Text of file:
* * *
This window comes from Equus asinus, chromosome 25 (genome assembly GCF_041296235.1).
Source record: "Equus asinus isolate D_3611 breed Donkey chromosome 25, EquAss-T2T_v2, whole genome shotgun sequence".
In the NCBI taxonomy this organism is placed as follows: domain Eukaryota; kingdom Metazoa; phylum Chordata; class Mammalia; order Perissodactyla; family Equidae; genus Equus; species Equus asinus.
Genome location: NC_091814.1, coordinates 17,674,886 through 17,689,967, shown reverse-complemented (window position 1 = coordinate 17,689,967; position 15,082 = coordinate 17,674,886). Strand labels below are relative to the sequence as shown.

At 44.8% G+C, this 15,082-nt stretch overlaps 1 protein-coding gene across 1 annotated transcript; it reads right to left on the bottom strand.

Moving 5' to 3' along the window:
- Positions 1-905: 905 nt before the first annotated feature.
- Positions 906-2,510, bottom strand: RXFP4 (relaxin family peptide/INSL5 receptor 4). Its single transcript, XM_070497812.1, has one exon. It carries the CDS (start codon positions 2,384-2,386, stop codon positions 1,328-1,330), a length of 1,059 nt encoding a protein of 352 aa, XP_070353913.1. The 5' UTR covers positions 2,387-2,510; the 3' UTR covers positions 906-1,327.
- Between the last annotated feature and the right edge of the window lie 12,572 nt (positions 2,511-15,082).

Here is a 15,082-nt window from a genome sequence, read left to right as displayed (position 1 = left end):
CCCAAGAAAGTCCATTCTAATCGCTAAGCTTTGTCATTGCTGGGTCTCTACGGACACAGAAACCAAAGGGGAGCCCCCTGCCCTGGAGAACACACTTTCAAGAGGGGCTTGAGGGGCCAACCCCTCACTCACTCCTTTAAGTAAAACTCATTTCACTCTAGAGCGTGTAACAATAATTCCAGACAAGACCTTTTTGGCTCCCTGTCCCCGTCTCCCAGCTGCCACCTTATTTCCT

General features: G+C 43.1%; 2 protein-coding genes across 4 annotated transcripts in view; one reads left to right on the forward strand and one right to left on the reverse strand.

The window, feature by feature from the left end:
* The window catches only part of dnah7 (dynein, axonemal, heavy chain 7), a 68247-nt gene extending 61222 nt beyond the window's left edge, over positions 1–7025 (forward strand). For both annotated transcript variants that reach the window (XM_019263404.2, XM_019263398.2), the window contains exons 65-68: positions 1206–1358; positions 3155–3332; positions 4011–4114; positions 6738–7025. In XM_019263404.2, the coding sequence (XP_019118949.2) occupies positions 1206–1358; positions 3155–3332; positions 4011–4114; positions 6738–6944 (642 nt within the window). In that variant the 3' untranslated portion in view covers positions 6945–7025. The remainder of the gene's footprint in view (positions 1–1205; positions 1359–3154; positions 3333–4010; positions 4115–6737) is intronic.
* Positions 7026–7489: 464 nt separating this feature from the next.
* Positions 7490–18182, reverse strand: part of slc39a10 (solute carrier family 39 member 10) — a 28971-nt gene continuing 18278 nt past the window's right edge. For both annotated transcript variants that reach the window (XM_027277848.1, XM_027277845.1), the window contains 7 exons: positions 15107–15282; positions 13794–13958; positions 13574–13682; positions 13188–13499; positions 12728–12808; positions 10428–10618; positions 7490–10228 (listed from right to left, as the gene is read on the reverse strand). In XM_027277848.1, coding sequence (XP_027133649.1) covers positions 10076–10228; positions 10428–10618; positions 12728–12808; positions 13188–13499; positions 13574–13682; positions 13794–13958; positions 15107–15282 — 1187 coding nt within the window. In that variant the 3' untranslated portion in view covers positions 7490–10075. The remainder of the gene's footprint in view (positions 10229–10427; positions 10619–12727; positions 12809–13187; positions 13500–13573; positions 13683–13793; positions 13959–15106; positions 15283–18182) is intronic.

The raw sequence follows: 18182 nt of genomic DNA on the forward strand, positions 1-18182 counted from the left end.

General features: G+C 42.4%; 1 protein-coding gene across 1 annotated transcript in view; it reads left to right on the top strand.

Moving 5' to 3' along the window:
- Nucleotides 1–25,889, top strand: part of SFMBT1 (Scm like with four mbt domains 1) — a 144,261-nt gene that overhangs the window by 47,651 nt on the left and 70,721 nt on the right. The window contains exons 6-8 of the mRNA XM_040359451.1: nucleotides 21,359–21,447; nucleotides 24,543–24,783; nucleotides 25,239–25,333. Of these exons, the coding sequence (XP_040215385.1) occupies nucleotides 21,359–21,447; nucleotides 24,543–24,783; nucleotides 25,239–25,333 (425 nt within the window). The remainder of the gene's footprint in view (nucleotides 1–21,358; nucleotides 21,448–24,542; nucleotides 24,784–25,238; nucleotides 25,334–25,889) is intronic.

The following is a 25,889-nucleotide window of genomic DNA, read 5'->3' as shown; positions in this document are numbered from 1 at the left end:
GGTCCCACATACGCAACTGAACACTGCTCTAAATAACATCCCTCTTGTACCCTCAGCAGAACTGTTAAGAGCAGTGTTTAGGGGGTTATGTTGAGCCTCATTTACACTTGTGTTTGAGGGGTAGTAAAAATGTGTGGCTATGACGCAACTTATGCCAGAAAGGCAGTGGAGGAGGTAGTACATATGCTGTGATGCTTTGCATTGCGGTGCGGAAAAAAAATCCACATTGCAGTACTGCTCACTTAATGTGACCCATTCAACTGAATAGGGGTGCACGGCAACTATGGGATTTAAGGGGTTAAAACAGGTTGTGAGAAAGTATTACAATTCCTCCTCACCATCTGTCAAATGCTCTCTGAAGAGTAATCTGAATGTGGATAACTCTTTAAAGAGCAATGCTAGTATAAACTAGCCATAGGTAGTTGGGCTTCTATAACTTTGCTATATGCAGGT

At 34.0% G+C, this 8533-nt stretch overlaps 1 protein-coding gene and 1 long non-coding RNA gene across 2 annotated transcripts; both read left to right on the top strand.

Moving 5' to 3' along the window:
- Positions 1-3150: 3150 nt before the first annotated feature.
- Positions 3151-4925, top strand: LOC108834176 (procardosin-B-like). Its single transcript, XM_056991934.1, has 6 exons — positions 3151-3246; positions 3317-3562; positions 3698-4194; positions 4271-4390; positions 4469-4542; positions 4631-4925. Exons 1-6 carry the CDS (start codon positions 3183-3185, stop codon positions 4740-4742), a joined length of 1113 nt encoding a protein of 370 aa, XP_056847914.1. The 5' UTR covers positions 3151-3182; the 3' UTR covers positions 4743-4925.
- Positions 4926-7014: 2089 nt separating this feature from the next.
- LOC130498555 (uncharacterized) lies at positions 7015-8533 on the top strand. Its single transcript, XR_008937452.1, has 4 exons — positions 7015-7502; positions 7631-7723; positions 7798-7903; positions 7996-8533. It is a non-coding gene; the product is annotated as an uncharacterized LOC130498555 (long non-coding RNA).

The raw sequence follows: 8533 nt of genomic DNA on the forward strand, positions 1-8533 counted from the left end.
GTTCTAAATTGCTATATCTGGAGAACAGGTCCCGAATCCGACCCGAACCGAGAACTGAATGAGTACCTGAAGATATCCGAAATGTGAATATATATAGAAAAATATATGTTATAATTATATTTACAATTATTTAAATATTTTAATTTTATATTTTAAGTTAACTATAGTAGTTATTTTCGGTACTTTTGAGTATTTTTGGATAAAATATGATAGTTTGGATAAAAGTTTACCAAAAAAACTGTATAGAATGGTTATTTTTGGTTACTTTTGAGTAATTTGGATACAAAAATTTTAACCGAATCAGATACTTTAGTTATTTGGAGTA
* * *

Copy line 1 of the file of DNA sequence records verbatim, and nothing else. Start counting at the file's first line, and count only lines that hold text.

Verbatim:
This window comes from Equus asinus, chromosome 25 (genome assembly GCF_041296235.1).